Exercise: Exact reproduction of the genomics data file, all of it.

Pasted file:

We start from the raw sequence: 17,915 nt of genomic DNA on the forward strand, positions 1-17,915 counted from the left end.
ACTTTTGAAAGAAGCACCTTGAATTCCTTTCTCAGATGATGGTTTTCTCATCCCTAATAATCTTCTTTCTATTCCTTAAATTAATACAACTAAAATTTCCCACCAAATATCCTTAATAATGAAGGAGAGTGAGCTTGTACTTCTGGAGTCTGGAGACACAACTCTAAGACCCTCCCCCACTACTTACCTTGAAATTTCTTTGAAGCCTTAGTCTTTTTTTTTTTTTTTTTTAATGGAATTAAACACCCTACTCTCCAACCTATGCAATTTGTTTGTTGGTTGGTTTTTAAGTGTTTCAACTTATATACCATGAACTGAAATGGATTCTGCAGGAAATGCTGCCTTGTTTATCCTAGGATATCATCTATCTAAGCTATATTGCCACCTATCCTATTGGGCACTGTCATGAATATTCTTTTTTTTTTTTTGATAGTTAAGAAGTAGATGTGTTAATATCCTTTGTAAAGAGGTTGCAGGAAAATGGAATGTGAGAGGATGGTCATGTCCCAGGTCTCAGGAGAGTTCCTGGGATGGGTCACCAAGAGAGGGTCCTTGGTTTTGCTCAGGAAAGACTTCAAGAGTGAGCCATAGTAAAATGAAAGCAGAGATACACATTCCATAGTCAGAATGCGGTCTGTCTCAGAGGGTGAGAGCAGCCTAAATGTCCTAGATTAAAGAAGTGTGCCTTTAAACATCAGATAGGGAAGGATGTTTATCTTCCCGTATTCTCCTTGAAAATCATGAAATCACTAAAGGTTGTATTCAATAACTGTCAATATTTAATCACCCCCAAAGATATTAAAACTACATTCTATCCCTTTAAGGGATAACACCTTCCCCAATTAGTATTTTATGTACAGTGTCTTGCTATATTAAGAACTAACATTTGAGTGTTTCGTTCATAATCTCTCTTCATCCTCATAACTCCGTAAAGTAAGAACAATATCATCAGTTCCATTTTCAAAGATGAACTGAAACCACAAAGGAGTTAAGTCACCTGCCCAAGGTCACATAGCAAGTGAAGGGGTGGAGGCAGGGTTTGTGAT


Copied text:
We start from the raw sequence: 17,915 nt of genomic DNA on the forward strand, positions 1-17,915 counted from the left end.
ACTTTTGAAAGAAGCACCTTGAATTCCTTTCTCAGATGATGGTTTTCTCATCCCTAATAATCTTCTTTCTATTCCTTAAATTAATACAACTAAAATTTCCCACCAAATATCCTTAATAATGAAGGAGAGTGAGCTTGTACTTCTGGAGTCTGGAGACACAACTCTAAGACCCTCCCCCACTACTTACCTTGAAATTTCTTTGAAGCCTTAGTCTTTTTTTTTTTTTTTTTTAATGGAATTAAACACCCTACTCTCCAACCTATGCAATTTGTTTGTTGGTTGGTTTTTAAGTGTTTCAACTTATATACCATGAACTGAAATGGATTCTGCAGGAAATGCTGCCTTGTTTATCCTAGGATATCATCTATCTAAGCTATATTGCCACCTATCCTATTGGGCACTGTCATGAATATTCTTTTTTTTTTTTTGATAGTTAAGAAGTAGATGTGTTAATATCCTTTGTAAAGAGGTTGCAGGAAAATGGAATGTGAGAGGATGGTCATGTCCCAGGTCTCAGGAGAGTTCCTGGGATGGGTCACCAAGAGAGGGTCCTTGGTTTTGCTCAGGAAAGACTTCAAGAGTGAGCCATAGTAAAATGAAAGCAGAGATACACATTCCATAGTCAGAATGCGGTCTGTCTCAGAGGGTGAGAGCAGCCTAAATGTCCTAGATTAAAGAAGTGTGCCTTTAAACATCAGATAGGGAAGGATGTTTATCTTCCCGTATTCTCCTTGAAAATCATGAAATCACTAAAGGTTGTATTCAATAACTGTCAATATTTAATCACCCCCAAAGATATTAAAACTACATTCTATCCCTTTAAGGGATAACACCTTCCCCAATTAGTATTTTATGTACAGTGTCTTGCTATATTAAGAACTAACATTTGAGTGTTTCGTTCATAATCTCTCTTCATCCTCATAACTCCGTAAAGTAAGAACAATATCATCAGTTCCATTTTCAAAGATGAACTGAAACCACAAAGGAGTTAAGTCACCTGCCCAAGGTCACATAGCAAGTGAAGGGGTGGAGGCAGGGTTTGTGAT